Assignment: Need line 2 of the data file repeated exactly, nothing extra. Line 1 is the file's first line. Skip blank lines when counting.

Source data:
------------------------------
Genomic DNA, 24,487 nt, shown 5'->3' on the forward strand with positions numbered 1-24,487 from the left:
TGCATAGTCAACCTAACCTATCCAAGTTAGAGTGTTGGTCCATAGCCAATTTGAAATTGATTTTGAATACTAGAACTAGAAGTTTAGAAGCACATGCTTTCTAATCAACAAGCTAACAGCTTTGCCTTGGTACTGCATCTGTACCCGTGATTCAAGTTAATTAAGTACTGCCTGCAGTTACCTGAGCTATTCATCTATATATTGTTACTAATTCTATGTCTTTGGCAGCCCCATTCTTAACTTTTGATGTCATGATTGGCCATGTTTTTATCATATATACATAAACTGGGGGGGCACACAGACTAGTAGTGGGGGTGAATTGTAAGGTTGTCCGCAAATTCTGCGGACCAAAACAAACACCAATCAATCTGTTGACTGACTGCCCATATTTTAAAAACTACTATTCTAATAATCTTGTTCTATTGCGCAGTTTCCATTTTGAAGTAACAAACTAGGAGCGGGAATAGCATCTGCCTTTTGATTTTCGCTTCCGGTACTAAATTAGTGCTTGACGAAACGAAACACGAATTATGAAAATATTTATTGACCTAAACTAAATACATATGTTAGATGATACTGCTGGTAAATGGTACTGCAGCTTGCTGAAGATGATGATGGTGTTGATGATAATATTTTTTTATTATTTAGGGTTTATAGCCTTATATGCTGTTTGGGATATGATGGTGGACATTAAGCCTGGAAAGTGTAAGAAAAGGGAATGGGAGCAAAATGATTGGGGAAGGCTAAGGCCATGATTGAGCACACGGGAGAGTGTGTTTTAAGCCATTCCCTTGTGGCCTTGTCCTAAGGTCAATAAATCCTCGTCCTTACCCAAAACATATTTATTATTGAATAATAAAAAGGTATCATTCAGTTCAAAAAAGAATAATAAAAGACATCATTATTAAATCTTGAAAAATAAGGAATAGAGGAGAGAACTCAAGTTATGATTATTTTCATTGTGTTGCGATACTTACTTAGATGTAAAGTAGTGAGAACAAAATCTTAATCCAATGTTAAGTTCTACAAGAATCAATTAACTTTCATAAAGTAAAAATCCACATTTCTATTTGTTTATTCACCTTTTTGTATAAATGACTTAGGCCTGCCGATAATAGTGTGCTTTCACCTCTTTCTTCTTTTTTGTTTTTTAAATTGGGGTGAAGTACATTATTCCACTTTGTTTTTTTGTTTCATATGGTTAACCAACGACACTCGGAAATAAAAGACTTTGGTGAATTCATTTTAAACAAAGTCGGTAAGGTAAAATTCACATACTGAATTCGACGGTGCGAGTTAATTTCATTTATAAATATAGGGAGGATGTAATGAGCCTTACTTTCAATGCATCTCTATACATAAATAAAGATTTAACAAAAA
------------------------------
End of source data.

TGCATAGTCAACCTAACCTATCCAAGTTAGAGTGTTGGTCCATAGCCAATTTGAAATTGATTTTGAATACTAGAACTAGAAGTTTAGAAGCACATGCTTTCTAATCAACAAGCTAACAGCTTTGCCTTGGTACTGCATCTGTACCCGTGATTCAAGTTAATTAAGTACTGCCTGCAGTTACCTGAGCTATTCATCTATATATTGTTACTAATTCTATGTCTTTGGCAGCCCCATTCTTAACTTTTGATGTCATGATTGGCCATGTTTTTATCATATATACATAAACTGGGGGGGCACACAGACTAGTAGTGGGGGTGAATTGTAAGGTTGTCCGCAAATTCTGCGGACCAAAACAAACACCAATCAATCTGTTGACTGACTGCCCATATTTTAAAAACTACTATTCTAATAATCTTGTTCTATTGCGCAGTTTCCATTTTGAAGTAACAAACTAGGAGCGGGAATAGCATCTGCCTTTTGATTTTCGCTTCCGGTACTAAATTAGTGCTTGACGAAACGAAACACGAATTATGAAAATATTTATTGACCTAAACTAAATACATATGTTAGATGATACTGCTGGTAAATGGTACTGCAGCTTGCTGAAGATGATGATGGTGTTGATGATAATATTTTTTTATTATTTAGGGTTTATAGCCTTATATGCTGTTTGGGATATGATGGTGGACATTAAGCCTGGAAAGTGTAAGAAAAGGGAATGGGAGCAAAATGATTGGGGAAGGCTAAGGCCATGATTGAGCACACGGGAGAGTGTGTTTTAAGCCATTCCCTTGTGGCCTTGTCCTAAGGTCAATAAATCCTCGTCCTTACCCAAAACATATTTATTATTGAATAATAAAAAGGTATCATTCAGTTCAAAAAAGAATAATAAAAGACATCATTATTAAATCTTGAAAAATAAGGAATAGAGGAGAGAACTCAAGTTATGATTATTTTCATTGTGTTGCGATACTTACTTAGATGTAAAGTAGTGAGAACAAAATCTTAATCCAATGTTAAGTTCTACAAGAATCAATTAACTTTCATAAAGTAAAAATCCACATTTCTATTTGTTTATTCACCTTTTTGTATAAATGACTTAGGCCTGCCGATAATAGTGTGCTTTCACCTCTTTCTTCTTTTTTGTTTTTTAAATTGGGGTGAAGTACATTATTCCACTTTGTTTTTTTGTTTCATATGGTTAACCAACGACACTCGGAAATAAAAGACTTTGGTGAATTCATTTTAAACAAAGTCGGTAAGGTAAAATTCACATACTGAATTCGACGGTGCGAGTTAATTTCATTTATAAATATAGGGAGGATGTAATGAGCCTTACTTTCAATGCATCTCTATACATAAATAAAGATTTAACAAAAA